Cir­cu­lat­ing sea­son­al strains, such as H3N2, are adept at attach­ing to the human nasal cav­i­ty and tra­chea, mak­ing them eas­i­ly trans­fer­able among peo­ple via a sneeze, cough or sigh. But for­tu­nate­ly for us, H5N1, as it has cir­cu­lat­ed in bird pop­u­la­tions, has not yet devel­oped this capa­bil­i­ty. Fouch­i­er and his team want­ed to see if it was pos­si­ble to give it that pow­er.

So they “mutat­ed the hell out of H5N1,” Fouch­i­er said, tow­er­ing over the podi­um at the meeting’s Mon­day morn­ing ple­nary ses­sion. But as it turns out, they hard­ly need­ed to. With just a few genet­ic sub­sti­tu­tions, the virus was able to affix to nose and tra­chea cells—a devel­op­ment “which seemed to be very bad news,” he said.

For­tu­nate­ly for the lab’s test fer­rets, a com­mon ani­mal mod­el for human flu trans­mis­sion, the flu still didn’t seem to pass air­borne from ani­mal to ani­mal.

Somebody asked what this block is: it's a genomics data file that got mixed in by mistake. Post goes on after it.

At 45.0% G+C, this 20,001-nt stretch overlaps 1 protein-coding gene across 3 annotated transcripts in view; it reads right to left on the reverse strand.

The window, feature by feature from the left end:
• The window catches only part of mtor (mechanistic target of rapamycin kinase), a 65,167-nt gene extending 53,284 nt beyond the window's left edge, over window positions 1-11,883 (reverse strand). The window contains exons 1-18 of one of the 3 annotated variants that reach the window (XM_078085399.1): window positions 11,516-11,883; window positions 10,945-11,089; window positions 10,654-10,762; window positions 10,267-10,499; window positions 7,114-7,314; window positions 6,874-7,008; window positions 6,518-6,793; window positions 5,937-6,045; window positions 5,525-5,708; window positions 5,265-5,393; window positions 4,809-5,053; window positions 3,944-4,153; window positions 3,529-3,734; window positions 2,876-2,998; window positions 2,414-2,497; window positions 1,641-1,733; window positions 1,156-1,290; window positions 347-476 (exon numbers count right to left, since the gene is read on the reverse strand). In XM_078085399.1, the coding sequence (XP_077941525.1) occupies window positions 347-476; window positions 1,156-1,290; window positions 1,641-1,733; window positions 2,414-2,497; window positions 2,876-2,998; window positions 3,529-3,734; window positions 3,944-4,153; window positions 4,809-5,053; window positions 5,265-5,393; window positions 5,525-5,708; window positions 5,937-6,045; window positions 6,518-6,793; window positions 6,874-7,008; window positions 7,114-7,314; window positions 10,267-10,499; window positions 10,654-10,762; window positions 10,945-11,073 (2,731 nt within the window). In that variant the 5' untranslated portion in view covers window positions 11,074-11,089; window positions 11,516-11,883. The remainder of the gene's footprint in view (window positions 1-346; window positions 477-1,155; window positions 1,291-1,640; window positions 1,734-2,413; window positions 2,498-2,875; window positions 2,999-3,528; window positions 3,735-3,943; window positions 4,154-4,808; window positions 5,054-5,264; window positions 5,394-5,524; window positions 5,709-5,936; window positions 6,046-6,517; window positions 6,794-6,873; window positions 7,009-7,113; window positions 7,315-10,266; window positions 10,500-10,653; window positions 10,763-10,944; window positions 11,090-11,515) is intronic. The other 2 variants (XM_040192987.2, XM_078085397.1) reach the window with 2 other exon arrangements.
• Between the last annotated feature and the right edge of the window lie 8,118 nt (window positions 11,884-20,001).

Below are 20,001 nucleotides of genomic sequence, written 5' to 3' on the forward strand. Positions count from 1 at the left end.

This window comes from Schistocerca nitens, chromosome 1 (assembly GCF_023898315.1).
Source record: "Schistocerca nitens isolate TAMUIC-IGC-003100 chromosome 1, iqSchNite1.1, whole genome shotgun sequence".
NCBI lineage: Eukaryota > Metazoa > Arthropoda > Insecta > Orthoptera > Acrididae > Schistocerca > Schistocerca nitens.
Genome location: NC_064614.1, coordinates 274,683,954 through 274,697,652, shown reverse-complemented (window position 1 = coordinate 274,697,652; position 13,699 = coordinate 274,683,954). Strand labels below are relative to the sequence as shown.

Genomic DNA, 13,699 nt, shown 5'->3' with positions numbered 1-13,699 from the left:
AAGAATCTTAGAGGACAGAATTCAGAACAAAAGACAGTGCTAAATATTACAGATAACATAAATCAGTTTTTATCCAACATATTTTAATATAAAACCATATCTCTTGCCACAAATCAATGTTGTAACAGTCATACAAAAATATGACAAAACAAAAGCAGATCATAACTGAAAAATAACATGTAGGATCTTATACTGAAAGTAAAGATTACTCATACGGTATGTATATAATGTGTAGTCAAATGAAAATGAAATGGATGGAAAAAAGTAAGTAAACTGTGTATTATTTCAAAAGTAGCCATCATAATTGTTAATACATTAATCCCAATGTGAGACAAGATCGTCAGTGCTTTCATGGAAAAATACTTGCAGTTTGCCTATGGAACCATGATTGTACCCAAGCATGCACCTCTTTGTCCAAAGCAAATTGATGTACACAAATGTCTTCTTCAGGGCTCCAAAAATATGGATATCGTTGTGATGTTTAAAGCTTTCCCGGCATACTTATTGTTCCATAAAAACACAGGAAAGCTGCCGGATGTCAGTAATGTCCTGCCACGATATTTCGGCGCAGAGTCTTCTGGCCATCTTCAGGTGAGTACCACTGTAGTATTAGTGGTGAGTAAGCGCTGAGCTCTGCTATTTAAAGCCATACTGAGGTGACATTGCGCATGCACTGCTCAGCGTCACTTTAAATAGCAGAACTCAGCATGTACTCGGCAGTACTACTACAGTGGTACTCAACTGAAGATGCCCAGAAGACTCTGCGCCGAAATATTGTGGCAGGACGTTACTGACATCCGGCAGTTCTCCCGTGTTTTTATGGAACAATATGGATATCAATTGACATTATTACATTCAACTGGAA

And that was when “some­one final­ly con­vinced me to do some­thing real­ly, real­ly stu­pid,” Fouch­i­er recount­ed. They put the mutat­ed H5N1 into the nose of one fer­ret, then took a sam­ple of nasal flu­id from that fer­ret and put it in the nose of anoth­er. After 10 fer­rets, the virus began spread­ing from fer­ret to fer­ret via the air just about as eas­i­ly as a sea­son­al flu virus. . . .

Discussion

16 comments for “Deadly New Strain of Bird Flu: Apocalyptic Potential”

  1. Great, so now every­one knows sim­ple tech­niques for weaponiz­ing crazy flu strains using small mam­mals. This is a good time to remind our­selves of anoth­er H5N1 “whoop­sie” a few years ago:

    Bax­ter Sent Bird Flu Virus to Euro­pean Labs by Error (Update2)
    By Michelle Fay Cortez and Jason Gale — Feb­ru­ary 24, 2009 16:20 EST